In Gauri Lankesh’s murder, we get the most chilling message: murders have now stopped being a criminal act
The Name of the Rose, that celebrated novel which put Umberto Eco on the mindscape of a vast number of readers overnight, was premised upon the idea that nothing is more dangerous to power and religion than fear of laughter. It was in order to protect the religious power from such a subversive act that serial killings happen in that novel. Gauri Lankesh, the editor owner of the Kannada magazine ‘Gauri Lankesh Patrike’, was an earnest fighter against the rage of religious bigotry.
She did not only employ the tool of sarcasm and laughter to hit back at fanatics and those abusing power. She wrote serious opinion pieces on the way in which the contemporary India is being converted into an authoritarian state, her last one being on the mass scale right wing propaganda through ‘fake news’.
In the process, she also bridged the singular divide between the readers in English and Kannada by writing in both the languages, being one among a select class of such writers. One of the reasons why her recent murder is being seen as part of the series of three earlier killings of Narendra Dabholkar, Govind Pansare and M.M. Kalburgi is that they all were writing in their native languages, Marathi and Kannada, besides being staunch believers in reason and rationality, fighting against religious superstition. None of these murders has seen any justice despite two of them clearly linked with a Hindu extremist outfit called Ábhinav Bharat.
What propelled Lankesh’s murder into the national landscape was the fact that she was from the media fraternity and a large section of media got together in condemning it. Protests were held all over the country. Equally noticeable was the fact that social media witnessed a bitter warfare among those who mourned her death and those who not just celebrated it but actually justified the killing, calling her a Maoist, anti-Hindu etc, and hence deserving to die.
Another stream, some from the mainstream media and some being twitter fanatics (‘proud to be followed by Prime Minister Modi’), insinuated that it was the handiwork of Maoists themselves to create confusion in the minds of the people. A BJP MLA did say that ‘had she not spoken against RSS’, the parent body of the Hindu BJP, ‘she wouldn’t have been killed’.
Amidst all this, while there is still no clue to the murderers of Lankesh, the BJP has sent a legal notice to the well-known liberal historian Ramachandra Guha for saying it was the doing of Hindutva forces. Most of the mainstream television media either ignored it (barring a few) or a couple of them actually supported the hypothesis that the Maoists had killed her. The news is already becoming old amidst not just the confusion as to who killed Gauri but also the confusion whether she deserved to die.
That is the most chilling message of the times we are living in. Murders have now stopped being a criminal act in the minds of the people and even the state. The reasons behind those murders have become more important.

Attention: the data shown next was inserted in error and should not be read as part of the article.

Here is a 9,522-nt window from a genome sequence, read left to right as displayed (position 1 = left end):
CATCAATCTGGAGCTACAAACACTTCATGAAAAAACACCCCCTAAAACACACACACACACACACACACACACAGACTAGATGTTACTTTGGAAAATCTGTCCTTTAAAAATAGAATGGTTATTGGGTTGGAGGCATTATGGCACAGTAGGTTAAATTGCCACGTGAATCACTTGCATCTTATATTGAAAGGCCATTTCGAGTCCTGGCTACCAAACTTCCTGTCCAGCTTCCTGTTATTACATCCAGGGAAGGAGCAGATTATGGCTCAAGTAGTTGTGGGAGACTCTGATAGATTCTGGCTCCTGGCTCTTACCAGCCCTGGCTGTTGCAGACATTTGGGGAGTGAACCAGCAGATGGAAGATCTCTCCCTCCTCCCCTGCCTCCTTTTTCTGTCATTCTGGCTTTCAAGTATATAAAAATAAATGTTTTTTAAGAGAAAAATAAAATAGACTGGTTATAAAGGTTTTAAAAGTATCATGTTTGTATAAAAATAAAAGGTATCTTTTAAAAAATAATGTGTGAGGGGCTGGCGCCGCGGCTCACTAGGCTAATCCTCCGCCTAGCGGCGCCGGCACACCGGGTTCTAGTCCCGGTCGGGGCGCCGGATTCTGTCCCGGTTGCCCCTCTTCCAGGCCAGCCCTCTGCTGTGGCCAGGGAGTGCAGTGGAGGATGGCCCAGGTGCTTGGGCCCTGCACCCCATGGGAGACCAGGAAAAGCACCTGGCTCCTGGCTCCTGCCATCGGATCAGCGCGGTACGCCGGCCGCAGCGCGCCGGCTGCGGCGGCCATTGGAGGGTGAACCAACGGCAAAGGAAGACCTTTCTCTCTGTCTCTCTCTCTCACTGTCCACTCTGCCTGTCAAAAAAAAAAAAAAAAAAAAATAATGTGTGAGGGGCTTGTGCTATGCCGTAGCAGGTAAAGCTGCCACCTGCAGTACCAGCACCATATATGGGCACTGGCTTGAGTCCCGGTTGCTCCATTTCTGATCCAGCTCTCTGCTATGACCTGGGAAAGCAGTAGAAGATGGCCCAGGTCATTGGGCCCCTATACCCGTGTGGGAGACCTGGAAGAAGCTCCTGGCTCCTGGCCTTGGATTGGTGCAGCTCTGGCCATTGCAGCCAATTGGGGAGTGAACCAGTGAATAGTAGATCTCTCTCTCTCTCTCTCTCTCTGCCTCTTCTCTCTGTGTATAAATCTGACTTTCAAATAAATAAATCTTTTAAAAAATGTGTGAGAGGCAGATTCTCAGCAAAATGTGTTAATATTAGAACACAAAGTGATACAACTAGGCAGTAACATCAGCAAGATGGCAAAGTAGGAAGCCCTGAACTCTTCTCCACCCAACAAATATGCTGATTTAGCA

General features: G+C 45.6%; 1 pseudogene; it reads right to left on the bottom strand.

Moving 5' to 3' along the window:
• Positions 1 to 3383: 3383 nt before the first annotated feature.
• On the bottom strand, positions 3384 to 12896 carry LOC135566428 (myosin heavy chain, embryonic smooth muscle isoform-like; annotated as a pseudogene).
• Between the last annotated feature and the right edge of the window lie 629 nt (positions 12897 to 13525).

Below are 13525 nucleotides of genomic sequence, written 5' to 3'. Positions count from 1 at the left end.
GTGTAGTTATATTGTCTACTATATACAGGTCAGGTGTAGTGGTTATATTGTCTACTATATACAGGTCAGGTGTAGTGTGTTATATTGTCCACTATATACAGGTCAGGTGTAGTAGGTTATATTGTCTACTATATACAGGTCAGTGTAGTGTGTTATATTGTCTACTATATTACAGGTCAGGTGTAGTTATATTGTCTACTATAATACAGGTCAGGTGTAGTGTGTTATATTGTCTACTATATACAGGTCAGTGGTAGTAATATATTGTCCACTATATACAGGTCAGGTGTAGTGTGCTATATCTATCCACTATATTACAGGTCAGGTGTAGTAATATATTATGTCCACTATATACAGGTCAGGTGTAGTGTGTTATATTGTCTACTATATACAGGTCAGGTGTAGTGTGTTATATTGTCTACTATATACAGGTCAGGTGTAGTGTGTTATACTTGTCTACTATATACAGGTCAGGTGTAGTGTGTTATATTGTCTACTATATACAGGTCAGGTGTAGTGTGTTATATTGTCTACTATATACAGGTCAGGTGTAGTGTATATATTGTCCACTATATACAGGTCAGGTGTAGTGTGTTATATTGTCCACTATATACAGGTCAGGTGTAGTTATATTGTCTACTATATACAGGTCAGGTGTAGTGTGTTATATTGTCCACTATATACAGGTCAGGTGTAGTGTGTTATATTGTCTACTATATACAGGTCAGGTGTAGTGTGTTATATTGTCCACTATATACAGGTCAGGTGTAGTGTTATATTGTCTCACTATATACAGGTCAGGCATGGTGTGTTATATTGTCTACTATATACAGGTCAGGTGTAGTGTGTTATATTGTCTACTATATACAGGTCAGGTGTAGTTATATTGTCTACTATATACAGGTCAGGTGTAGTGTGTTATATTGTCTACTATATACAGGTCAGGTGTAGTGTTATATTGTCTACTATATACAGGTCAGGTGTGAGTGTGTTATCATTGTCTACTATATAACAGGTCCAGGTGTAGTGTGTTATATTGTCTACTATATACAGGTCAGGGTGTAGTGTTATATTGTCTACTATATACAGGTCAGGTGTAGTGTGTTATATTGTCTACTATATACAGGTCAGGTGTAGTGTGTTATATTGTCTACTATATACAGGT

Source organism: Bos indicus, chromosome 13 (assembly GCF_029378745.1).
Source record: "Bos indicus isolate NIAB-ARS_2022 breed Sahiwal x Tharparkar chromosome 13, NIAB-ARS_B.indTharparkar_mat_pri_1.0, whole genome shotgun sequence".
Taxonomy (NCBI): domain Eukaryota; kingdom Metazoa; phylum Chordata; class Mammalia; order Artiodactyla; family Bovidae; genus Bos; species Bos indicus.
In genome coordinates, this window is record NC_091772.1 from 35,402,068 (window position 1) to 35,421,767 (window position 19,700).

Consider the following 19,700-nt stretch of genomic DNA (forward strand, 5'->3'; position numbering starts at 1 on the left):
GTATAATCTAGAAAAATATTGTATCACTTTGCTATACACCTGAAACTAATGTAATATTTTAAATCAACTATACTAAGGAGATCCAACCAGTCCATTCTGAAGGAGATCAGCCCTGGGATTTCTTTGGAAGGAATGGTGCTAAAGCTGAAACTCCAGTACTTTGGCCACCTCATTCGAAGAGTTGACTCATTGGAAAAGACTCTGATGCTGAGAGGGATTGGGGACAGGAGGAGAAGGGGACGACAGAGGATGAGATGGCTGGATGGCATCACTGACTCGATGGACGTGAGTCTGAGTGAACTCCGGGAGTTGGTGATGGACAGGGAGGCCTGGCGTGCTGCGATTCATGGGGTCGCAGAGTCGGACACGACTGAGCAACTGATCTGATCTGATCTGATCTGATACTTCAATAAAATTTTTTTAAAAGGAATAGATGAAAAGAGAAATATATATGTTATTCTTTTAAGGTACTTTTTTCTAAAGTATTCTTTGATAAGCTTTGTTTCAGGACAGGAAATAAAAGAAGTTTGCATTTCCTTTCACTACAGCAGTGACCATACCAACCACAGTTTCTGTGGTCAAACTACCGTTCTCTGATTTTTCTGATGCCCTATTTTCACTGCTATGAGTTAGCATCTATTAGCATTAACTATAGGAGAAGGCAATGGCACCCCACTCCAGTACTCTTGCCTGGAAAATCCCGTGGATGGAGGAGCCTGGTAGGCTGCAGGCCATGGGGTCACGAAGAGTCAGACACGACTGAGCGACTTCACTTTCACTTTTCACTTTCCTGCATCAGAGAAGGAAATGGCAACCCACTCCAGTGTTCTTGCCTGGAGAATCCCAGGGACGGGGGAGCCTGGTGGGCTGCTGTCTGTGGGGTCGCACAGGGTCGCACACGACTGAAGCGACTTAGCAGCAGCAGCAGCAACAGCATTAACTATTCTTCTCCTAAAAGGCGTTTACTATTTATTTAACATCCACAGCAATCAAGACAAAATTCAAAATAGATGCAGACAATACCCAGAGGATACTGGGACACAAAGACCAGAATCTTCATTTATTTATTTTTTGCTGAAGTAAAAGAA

Two years ago, when Mohammad Akhlaq was lynched by a mob on the suspicion of having kept beef in his home, police actually took samples of the meat from his home to test it even before moving to make any arrests. As if, if the meat proved to be beef (which it wasn’t), his murder would have been justified. The trend has continued in myriad ways.
Lankesh’s murder took it one notch above where she was not accused of eating beef but for simply waging an ideological warfare against the Hindutva forces. That was good enough reason for her to be murdered. A classic SS tactic during the heyday of Nazism when Hitler created a larger climate of hate through his public outpourings of venom against the Jews, liberals, communists etc. while on the streets those opposing him were silenced one by one. In the melee of larger hate mongering, each of those murders was justified.
However, there is something more sinister at play here. The credibility of our institutions is in question -- the media being a critical part of the same. The last few years have seen a rapid erosion of faith in media, academics, judiciary etc. Media has clearly been polarised -- into those working for and against Hindutva forces instead of being ‘independent, impartial voices’.
The right-wing juggernaut has successfully created this public perception (not least helped by many of those from the media itself) that the news is just about ‘views and that too for or against BJP’.
For a while there has been a sustained campaign against academic institutions, particularly, social sciences and humanities that they have been dominated by left-liberal ideologies and have always projected biased views, mostly against Hindu ideology. Hence, they are not to be believed and even if this means writing fiction, as in the recent announcement of a BJP politician that it was actually Rana Pratap who won the Haldighati battle against Akbar, and not vice versa, so be it.
In the age of ‘post-truths’, reality and facts have to be manufactured as per the need of the hour.
In all of this, all the sacrosanct institutions of democratic governance have to be stripped of their legitimacy so that people simply go by the dominant perception backed by heavy propaganda. Hence, first lay the grounds for ideological justification of Gauri Lankesh’s murder, then actually kill her and then create so much confusion on the grounds of eroded faith in institutions like media, police etc that people simply remain embroiled in the narrative of ‘us versus them’. The fact that it was still a criminal act of the most ghastly nature need not be even looked into.
The march of reason, rationality and subversive laughter riding on the back of these institutions has to be rolled back, just like in The Name of the Rose.